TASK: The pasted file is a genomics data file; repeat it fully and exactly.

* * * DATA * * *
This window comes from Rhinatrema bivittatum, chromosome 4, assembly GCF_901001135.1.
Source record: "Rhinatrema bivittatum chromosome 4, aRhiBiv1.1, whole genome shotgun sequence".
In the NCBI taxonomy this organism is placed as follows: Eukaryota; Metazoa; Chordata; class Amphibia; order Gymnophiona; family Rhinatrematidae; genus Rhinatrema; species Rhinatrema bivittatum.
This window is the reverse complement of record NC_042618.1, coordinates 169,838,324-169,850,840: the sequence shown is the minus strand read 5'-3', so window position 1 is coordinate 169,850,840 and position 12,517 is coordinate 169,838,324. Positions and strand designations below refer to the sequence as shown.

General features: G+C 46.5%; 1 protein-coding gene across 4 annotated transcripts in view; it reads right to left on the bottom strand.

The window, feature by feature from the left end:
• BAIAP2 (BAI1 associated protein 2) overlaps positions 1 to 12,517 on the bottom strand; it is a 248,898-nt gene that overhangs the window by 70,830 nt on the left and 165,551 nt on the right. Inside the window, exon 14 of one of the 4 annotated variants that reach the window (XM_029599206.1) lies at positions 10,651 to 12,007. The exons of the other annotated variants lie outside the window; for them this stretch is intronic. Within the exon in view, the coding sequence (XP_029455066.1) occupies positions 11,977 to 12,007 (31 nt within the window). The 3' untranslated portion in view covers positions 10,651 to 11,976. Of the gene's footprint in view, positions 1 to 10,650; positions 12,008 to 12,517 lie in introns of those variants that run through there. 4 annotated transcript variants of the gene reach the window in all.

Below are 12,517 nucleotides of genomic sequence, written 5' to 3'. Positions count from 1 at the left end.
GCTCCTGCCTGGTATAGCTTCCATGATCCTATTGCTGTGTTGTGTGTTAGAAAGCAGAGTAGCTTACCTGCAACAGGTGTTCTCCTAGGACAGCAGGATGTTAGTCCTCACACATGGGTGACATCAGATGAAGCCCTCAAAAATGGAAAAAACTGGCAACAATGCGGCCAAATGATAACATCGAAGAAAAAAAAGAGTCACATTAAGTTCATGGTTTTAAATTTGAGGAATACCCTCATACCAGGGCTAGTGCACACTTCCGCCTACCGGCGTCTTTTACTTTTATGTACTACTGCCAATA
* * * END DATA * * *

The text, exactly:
This window comes from Rhinatrema bivittatum, chromosome 4, assembly GCF_901001135.1.
Source record: "Rhinatrema bivittatum chromosome 4, aRhiBiv1.1, whole genome shotgun sequence".
In the NCBI taxonomy this organism is placed as follows: Eukaryota; Metazoa; Chordata; class Amphibia; order Gymnophiona; family Rhinatrematidae; genus Rhinatrema; species Rhinatrema bivittatum.
This window is the reverse complement of record NC_042618.1, coordinates 169,838,324-169,850,840: the sequence shown is the minus strand read 5'-3', so window position 1 is coordinate 169,850,840 and position 12,517 is coordinate 169,838,324. Positions and strand designations below refer to the sequence as shown.

General features: G+C 46.5%; 1 protein-coding gene across 4 annotated transcripts in view; it reads right to left on the bottom strand.

The window, feature by feature from the left end:
• BAIAP2 (BAI1 associated protein 2) overlaps positions 1 to 12,517 on the bottom strand; it is a 248,898-nt gene that overhangs the window by 70,830 nt on the left and 165,551 nt on the right. Inside the window, exon 14 of one of the 4 annotated variants that reach the window (XM_029599206.1) lies at positions 10,651 to 12,007. The exons of the other annotated variants lie outside the window; for them this stretch is intronic. Within the exon in view, the coding sequence (XP_029455066.1) occupies positions 11,977 to 12,007 (31 nt within the window). The 3' untranslated portion in view covers positions 10,651 to 11,976. Of the gene's footprint in view, positions 1 to 10,650; positions 12,008 to 12,517 lie in introns of those variants that run through there. 4 annotated transcript variants of the gene reach the window in all.

Below are 12,517 nucleotides of genomic sequence, written 5' to 3'. Positions count from 1 at the left end.
GCTCCTGCCTGGTATAGCTTCCATGATCCTATTGCTGTGTTGTGTGTTAGAAAGCAGAGTAGCTTACCTGCAACAGGTGTTCTCCTAGGACAGCAGGATGTTAGTCCTCACACATGGGTGACATCAGATGAAGCCCTCAAAAATGGAAAAAACTGGCAACAATGCGGCCAAATGATAACATCGAAGAAAAAAAAGAGTCACATTAAGTTCATGGTTTTAAATTTGAGGAATACCCTCATACCAGGGCTAGTGCACACTTCCGCCTACCGGCGTCTTTTACTTTTATGTACTACTGCCAATA